Mycorena’s MIND Facility Becomes Europe’s Largest Mycoprotein Production Plant

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The Mycorena Innovation and Development centre has recently undergone an expansion. The enlarged facility, located in Gothenburg, now takes the title of Europe’s largest operational mycoprotein production factory. Recent construction saw Mycorena’s office headquarters, fermentation facilities, development kitchen and pilot production line all brought together under one roof. 

Not just the largest, MIND is considered one of the most diverse fermentation locations in Europe. The startup is equipped with multiple custom-designed pieces of equipment spanning desktop to demonstration scale and all capable of manufacturing food-grade mycoprotein. Automation systems have contributed to the facility being regarded as unique within its sector.

Mycorena’s Promyc.

Funding Mycorena’s manufacturing scale-up

In March, Swedish startup Mycorena closed a €24 million Series A funding round. It represented the largest investment into the Nordic alternative protein sector and allowed the startup to fulfil its expansion plans. In addition to increasing the footprint of its existing location, Mycorena revealed that it hopes to build an entirely unique production plant, focussed entirely on its proprietary Promyc protein. MIND has fulfilled its purpose of proving the commercial viability of Promyc, manufacturing suitable demo amounts. Now, full scale-up is needed, with a production plant slated for construction less than one hour away from MIND.

Current production facilities, housed within MIND, include newly enlarged fermentation capacity and custom downstream processes. Manufacturing activities have been analysed and deemed suitable for food-grade production, with the resulting ingredients all vegan, allergen-free and kosher certified. 

The future of animal-free protein

MIND has been designed to facilitate the development of future-friendly vegan protein, using fungi as the base. Within the plant, four labs have been created to focus on specific parts of the fermentation process. The more unique element, however, is the inclusion of a pilot production line capable of making finished mycoprotein products suitable for consumers. This has been dubbed Mycorena’s “fermenter to fork” approach, highlighting the comparison to ‘farm to fork’ meat production. The pilot line is slated to have an annual capacity of thousands of tonnes of minced food items.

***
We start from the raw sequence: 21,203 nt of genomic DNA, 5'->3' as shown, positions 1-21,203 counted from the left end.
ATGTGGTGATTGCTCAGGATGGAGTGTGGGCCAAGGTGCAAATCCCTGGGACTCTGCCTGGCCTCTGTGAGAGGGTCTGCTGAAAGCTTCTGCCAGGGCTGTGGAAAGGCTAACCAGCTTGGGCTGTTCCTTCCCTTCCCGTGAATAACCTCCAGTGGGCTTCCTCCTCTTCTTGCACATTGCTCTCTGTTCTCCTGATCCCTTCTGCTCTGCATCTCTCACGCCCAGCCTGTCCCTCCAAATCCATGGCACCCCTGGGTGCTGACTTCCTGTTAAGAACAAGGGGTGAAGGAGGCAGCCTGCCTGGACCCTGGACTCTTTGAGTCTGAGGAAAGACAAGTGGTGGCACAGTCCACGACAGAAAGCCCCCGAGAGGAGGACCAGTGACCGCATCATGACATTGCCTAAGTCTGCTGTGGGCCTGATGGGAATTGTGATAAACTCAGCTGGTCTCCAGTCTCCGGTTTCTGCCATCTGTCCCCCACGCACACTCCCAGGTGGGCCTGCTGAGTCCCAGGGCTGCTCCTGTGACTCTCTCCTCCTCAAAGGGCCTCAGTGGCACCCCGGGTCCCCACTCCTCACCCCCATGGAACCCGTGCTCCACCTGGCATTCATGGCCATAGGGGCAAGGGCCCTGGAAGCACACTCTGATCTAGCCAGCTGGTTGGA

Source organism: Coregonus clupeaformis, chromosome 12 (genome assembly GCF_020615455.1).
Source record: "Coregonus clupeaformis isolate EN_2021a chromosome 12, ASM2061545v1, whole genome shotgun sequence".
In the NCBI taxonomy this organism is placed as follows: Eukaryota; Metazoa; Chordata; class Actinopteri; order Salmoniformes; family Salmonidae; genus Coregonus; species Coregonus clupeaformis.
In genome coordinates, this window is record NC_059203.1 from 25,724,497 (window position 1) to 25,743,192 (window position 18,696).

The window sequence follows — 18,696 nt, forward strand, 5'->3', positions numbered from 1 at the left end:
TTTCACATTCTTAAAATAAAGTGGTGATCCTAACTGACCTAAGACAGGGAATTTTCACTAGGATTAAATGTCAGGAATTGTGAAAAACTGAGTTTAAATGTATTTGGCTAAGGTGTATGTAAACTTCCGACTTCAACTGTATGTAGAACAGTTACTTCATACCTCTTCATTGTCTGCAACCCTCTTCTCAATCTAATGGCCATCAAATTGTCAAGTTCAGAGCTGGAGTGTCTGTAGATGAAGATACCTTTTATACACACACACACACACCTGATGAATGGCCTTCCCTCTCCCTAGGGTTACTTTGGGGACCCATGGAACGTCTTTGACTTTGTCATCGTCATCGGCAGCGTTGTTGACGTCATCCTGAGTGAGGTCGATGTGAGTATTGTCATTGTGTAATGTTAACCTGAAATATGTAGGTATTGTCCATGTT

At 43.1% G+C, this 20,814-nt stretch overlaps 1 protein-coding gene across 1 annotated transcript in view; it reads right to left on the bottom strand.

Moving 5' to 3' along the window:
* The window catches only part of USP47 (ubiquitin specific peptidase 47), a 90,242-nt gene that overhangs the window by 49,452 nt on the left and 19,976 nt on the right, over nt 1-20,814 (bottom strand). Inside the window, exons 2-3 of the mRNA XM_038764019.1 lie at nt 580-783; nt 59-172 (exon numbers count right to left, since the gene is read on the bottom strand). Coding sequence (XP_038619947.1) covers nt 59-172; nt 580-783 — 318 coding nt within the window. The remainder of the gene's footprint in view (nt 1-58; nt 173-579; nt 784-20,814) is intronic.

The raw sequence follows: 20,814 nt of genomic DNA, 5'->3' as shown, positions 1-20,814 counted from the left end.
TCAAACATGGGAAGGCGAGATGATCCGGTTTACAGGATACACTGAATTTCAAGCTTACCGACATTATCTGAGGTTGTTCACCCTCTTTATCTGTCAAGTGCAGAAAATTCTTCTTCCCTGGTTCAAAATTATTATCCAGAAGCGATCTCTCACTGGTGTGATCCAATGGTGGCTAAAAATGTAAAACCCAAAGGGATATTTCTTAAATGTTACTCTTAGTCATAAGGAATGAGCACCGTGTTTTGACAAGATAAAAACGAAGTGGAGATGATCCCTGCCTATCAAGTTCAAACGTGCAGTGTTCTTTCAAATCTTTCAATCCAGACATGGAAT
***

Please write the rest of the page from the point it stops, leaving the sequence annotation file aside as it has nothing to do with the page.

Sustainability and accessibility have remained driving motivation since the startup’s inception. As a result, it has developed its signature Promyc to be grown using food industry byproducts. When the new plant is built and operational, there will be scope to divert vast amounts of industrial food waste away from conventional garbage.

Mycelium for a more sustainable food system

Mycorena is one of the numerous startups looking to leverage the potential and regenerative nature of mycelium, for new food sources. Most recently, Hyfé Foods, a startup from Chicago, bagged $2 million in pre-seed funding to continue its work into mycelium flour. The female-founded and led company was simultaneously awarded a Department of Energy grant.

Like Mycorena, Hyfé utilises a waste product as its chief feedstock, in this case, waste sugar water. It supports mycelium fermentation, which is processed into a protein-rich flour that can be added to a variety of foods. It is cited as tasting and functioning just like wheat flour but with no allergen risk and improved nutrition. It is a certified carbon neutral product, which can be developed anywhere in the world, with access to Hyfé’s technology.

In May, Berlin-based Bosque Foods confirmed it has raised $3 million to transform mycelium into meaty whole cuts. First on its list are chicken and pork fillets that will replicate the taste, texture and nutrition of conventional meat products. Discussing the raise, Bosque’s lead investor, FoodLabs, stated that investors are looking at the fermentation arm of alternative protein as having the potential to replace standard plant-based meat.

All photos by Mycorena.


  • Amy Buxton

    A long-term committed ethical vegan and formerly Green Queen's resident plant-based reporter, Amy juggles raising a family and maintaining her editorial career, while also campaigning for increased mental health awareness in the professional world. Known for her love of searing honesty, in addition to recipe developing, animal welfare and (often lacklustre) attempts at handicrafts, she’s hands-on and guided by her veganism in all aspects of life. She’s also extremely proud to be raising a next-generation vegan baby.

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